Luckily, The City Market was open, so we all had a nice warm place to wait for the race to start.
We had to pass through a security check before we were allowed into the starting corral. I’ve never had to do that before, but I was grateful for the extra security. There was a Boston Marathon flag hanging over the starting line, and runners were jumping up and touching it as they crossed the line.
After a week of wanting to say or do something, but not saying or doing anything, I was ready to go out and run a marathon. I wanted to do it for all the people in Boston who couldn’t.
The first mile through town was gently rolling. Spring-green and purple trees lined the streets and the mass of brightly-clad runners against the crystal clear blue sky was breathtaking. I looked up and saw the Roanoke Star nestled on the top of Mill Mountain. We’d be up there at mile 13.
Enjoying mile one! Kurt and I are right behind the two guys in blue.
Mile two started the first climb up Mill Mountain.
We had run the first 15 miles of the course twice during training. Both times I’d had a pretty hard time, but today I was feeling great. It felt like I made it up to the Blue Ridge Parkway in no time at all.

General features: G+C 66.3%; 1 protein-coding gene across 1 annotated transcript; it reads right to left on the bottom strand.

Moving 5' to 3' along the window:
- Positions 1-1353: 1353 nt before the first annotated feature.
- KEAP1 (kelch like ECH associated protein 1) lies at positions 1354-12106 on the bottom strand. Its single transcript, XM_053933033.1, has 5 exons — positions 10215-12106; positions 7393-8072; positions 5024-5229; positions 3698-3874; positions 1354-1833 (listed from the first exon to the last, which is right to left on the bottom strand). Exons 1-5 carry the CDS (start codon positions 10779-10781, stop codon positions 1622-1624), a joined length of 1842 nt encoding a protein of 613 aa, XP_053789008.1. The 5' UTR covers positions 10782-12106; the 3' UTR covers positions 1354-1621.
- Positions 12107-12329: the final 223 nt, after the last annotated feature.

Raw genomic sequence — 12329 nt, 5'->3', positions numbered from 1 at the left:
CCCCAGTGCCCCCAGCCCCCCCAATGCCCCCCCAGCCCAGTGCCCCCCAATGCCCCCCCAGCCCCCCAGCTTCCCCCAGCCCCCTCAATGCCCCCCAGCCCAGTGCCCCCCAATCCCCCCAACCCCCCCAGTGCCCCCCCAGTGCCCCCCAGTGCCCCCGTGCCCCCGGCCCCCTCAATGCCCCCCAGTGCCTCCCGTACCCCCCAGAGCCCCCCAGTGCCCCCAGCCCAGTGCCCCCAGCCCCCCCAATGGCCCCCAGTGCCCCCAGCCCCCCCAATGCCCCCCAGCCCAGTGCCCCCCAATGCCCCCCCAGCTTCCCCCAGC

The climb up to Roanoke Mountain is the steepest section of the entire course. Since it comes so early in the race, I had decided to walk the steepest parts. Most people were doing the same thing. My walk/run strategy must have worked pretty well, because I was feeling good and having fun! I had a huge smile on my face when I reached the top. A volunteer looked at me and said I made it look easy. As I turned the corner, I was treated to an amazing, clear mountain-top view.
Kurt snapped this picture from the top.
The road down from Roanoke Mountain was even steeper than the road up, but there were a few more spectacular views to enjoy. I continued to feel good as I ran back up to Mill Mountain. The wind was intense at the Roanoke Star, and I felt bad for the volunteers up there, who were bundled up and having trouble keeping their cups and signs from blowing away.
At the bottom of the mountain, my mood started to change. The runner’s high I’d felt on the mountain was gone. I was at mile 15, and I knew that I still had another big mountain to climb. Mile 26.2 felt really far away. I kept on plugging away, though.